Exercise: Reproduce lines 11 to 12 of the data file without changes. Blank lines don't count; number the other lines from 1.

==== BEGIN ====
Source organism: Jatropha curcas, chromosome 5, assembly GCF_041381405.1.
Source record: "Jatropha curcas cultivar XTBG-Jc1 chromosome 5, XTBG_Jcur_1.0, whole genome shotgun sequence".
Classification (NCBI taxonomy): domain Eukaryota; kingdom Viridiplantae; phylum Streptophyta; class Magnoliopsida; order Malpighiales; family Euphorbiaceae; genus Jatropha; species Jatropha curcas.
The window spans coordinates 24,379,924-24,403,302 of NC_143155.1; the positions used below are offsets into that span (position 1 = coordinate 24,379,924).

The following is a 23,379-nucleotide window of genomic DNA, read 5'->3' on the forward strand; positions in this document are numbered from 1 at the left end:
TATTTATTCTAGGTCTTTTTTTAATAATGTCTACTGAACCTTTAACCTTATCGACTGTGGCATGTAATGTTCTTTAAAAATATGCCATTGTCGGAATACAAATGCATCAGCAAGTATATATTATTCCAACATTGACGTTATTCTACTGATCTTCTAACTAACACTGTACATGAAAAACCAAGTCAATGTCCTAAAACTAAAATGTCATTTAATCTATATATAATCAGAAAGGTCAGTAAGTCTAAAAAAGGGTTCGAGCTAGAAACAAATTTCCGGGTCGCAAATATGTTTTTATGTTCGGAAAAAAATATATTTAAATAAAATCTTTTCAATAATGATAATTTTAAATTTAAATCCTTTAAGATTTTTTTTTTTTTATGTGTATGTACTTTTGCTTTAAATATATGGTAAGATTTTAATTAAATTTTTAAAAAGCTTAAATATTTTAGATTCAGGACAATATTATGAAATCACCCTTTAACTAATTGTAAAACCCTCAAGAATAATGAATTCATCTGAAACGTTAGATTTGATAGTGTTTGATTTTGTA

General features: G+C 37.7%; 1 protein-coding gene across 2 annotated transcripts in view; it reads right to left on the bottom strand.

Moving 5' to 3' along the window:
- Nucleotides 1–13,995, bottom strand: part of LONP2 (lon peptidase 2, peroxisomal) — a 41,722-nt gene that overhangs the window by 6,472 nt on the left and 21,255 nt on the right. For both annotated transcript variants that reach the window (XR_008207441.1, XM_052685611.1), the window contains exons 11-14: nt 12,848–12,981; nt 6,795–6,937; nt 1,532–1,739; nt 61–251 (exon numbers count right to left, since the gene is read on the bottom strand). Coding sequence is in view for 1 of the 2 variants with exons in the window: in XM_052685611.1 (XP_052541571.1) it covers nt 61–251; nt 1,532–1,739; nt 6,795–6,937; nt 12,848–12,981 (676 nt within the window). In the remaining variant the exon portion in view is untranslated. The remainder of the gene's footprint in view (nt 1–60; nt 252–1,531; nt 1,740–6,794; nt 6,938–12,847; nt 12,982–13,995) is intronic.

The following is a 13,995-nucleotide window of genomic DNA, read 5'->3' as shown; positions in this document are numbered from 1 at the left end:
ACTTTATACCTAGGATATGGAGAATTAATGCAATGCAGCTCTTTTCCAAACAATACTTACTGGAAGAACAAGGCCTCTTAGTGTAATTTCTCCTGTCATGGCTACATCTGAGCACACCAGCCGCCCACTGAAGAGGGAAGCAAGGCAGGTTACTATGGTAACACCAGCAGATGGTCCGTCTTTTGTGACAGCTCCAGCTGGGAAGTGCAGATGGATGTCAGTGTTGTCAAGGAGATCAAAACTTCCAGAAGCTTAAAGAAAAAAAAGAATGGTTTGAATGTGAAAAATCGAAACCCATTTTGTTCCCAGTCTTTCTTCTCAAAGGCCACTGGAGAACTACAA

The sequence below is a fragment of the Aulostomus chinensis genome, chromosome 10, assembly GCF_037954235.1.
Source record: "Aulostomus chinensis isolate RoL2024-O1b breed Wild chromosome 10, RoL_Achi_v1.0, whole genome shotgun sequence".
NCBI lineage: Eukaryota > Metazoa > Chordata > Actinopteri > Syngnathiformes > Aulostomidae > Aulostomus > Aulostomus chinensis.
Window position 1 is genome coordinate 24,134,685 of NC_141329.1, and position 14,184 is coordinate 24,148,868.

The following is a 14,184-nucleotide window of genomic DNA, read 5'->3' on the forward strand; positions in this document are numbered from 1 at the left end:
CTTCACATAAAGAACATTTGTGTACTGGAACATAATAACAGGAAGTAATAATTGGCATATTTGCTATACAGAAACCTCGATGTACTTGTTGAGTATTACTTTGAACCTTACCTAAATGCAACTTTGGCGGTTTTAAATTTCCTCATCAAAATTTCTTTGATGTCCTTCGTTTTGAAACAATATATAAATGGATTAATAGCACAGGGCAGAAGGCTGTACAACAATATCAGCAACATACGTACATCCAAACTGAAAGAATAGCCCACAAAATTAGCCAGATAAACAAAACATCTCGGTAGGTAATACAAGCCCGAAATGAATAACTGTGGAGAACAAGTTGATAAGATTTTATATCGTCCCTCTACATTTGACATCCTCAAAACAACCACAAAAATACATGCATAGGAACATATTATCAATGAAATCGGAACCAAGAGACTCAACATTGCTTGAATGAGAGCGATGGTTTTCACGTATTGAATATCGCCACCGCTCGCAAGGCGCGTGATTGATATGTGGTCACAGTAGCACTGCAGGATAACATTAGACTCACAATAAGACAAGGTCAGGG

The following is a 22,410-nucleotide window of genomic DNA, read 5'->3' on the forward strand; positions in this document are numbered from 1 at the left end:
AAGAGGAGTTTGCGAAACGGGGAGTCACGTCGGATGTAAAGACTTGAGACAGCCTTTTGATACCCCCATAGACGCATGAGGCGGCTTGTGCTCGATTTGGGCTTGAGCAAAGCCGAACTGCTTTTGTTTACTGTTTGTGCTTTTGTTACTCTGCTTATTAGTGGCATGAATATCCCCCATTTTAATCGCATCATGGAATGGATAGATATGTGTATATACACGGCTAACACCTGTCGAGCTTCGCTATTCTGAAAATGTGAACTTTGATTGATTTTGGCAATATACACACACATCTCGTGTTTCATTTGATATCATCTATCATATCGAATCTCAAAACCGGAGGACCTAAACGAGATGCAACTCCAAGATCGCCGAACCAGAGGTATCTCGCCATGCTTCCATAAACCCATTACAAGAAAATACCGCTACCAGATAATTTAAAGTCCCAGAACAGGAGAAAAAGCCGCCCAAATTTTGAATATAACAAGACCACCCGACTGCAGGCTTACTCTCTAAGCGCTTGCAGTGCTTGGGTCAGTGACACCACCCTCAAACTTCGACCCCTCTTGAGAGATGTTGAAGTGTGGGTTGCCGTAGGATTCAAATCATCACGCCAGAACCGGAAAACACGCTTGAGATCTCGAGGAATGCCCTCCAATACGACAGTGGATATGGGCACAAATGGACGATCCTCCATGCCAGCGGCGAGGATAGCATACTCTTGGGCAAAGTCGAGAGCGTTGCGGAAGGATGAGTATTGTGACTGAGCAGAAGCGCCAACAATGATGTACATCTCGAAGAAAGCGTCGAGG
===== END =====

ACTTTATACCTAGGATATGGAGAATTAATGCAATGCAGCTCTTTTCCAAACAATACTTACTGGAAGAACAAGGCCTCTTAGTGTAATTTCTCCTGTCATGGCTACATCTGAGCACACCAGCCGCCCACTGAAGAGGGAAGCAAGGCAGGTTACTATGGTAACACCAGCAGATGGTCCGTCTTTTGTGACAGCTCCAGCTGGGAAGTGCAGATGGATGTCAGTGTTGTCAAGGAGATCAAAACTTCCAGAAGCTTAAAGAAAAAAAAGAATGGTTTGAATGTGAAAAATCGAAACCCATTTTGTTCCCAGTCTTTCTTCTCAAAGGCCACTGGAGAACTACAA

The sequence below is a fragment of the Aulostomus chinensis genome, chromosome 10, assembly GCF_037954235.1.